After finishing this section of Persepolis, I was truly surprised to see how different Satrapi’s early teenage years were from my own. I made me realize how much I took for granted all of the freedoms that I was able to enjoy because I am fortunate enough to come from an affluent family in the United States. While I was able to grow up experimenting with new clothes and was pretty much free to dress however I wanted, Satrapi was ridiculed and scrutinized for wearing western clothing, and was even threatened with being sent to “the committee.”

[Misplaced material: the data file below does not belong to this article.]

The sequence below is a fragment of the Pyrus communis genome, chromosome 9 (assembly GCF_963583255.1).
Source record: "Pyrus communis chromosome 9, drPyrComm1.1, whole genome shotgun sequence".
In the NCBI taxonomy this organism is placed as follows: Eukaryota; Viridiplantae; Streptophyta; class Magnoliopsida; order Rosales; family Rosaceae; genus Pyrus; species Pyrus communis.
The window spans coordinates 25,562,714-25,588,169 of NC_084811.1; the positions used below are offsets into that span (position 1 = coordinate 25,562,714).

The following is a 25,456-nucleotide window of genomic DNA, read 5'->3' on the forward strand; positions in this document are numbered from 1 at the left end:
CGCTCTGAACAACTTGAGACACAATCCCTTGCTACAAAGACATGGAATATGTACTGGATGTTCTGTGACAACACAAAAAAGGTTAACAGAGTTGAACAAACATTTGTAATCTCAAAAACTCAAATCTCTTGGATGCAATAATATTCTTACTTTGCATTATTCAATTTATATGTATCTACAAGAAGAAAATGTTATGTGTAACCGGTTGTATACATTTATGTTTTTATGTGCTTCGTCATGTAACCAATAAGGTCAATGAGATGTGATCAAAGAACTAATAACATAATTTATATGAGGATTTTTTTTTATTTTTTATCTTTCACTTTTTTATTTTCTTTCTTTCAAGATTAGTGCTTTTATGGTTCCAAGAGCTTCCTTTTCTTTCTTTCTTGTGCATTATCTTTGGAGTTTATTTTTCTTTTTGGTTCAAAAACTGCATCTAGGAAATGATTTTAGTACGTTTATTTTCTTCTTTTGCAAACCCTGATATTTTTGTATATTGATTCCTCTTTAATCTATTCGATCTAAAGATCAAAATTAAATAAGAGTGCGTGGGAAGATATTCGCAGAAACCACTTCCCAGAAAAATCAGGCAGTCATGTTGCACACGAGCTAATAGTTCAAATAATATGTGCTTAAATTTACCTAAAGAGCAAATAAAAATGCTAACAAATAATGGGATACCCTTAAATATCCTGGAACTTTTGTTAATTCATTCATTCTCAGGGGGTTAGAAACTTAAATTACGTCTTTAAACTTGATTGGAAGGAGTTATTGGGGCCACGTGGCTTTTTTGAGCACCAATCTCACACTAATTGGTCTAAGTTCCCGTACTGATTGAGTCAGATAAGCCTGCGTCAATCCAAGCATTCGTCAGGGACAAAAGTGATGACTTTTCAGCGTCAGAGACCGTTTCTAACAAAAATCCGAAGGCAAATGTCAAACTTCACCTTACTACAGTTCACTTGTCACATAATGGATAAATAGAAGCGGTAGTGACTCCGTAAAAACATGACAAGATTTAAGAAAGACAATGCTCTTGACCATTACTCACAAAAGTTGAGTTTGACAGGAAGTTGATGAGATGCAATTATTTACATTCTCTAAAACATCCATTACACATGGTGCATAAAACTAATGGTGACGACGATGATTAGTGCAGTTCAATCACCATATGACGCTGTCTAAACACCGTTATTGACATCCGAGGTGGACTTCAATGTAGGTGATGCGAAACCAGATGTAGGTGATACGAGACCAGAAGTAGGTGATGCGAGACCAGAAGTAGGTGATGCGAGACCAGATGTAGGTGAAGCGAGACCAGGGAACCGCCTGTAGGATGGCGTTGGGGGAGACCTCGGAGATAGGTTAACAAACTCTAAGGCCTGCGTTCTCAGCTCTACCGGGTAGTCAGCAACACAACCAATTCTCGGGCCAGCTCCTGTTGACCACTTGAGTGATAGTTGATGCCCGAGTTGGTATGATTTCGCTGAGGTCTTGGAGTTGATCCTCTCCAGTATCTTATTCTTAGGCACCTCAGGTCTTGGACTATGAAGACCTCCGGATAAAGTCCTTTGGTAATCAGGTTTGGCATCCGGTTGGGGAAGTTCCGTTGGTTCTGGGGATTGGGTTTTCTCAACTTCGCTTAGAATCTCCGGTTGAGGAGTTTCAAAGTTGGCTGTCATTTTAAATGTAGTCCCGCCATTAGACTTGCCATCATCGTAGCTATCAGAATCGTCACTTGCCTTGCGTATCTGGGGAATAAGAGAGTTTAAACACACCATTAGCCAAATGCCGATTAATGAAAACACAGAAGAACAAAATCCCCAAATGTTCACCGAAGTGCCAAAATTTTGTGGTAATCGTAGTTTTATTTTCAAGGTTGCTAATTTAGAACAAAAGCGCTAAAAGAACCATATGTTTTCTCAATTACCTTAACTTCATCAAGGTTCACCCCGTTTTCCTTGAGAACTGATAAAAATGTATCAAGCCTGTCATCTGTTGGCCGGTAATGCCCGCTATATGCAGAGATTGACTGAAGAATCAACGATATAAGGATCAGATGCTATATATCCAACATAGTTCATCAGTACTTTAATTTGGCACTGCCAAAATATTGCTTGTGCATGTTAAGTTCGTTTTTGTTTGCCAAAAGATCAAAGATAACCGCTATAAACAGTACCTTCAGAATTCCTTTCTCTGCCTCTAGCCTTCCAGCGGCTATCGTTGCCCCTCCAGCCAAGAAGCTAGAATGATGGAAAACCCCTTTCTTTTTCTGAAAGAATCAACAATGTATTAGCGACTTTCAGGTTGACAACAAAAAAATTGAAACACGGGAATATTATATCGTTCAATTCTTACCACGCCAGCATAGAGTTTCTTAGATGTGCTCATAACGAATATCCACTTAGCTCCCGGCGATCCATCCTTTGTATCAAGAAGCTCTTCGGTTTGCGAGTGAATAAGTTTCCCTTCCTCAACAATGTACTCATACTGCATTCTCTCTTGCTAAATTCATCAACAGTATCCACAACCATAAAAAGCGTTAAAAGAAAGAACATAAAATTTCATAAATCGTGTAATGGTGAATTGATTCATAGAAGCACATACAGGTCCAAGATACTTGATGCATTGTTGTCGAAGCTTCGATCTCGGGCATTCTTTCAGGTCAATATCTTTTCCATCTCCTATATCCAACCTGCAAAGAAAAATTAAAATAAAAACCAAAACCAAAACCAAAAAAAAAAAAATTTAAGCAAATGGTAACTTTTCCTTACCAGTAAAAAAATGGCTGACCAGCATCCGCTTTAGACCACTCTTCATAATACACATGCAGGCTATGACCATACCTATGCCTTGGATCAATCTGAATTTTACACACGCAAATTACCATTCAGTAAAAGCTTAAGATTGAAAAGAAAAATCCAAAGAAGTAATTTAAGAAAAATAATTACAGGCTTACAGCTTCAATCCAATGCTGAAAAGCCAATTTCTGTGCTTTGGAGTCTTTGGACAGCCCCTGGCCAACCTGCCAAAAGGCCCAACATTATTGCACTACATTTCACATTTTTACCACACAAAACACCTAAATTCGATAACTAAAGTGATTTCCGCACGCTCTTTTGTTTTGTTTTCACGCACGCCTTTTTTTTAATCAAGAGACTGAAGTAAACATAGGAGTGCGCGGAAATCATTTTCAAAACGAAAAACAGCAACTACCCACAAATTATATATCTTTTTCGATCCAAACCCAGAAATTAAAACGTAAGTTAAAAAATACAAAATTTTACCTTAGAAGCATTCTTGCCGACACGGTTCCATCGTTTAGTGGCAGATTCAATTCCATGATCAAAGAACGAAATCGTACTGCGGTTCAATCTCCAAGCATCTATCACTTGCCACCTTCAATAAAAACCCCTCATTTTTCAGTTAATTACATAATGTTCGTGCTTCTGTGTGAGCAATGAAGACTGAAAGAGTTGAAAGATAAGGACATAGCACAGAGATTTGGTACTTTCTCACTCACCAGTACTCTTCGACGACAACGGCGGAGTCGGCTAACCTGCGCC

What struck me the most, though, was how much I take for granted the medical care available to us in the United States. Because of Iran’s closed borders, Satrapi’s uncle needed special permission from the government in order to be allowed to leave the country and go to England for his life-saving surgery. Because the hospital director used to be Satrapi’s aunt and uncle’s social subordinate, instead of taking the measures necessary to help her uncle, he leaves the situation up to “God’s will.” This is incredibly hypocritical. He says that Taher will get medical help if God wants him to, but he does not act in accordance with God’s will, which would be to help Taher. While the healthcare system in the United States is not perfect, life and death situations such as this are not dependent on arbitrary decisions like in this case. Living in the United States, we are incredibly fortunate to have access to such good medical care and whether or not we have access to certain care is not simply left up to someone who maybe used to wash our windows.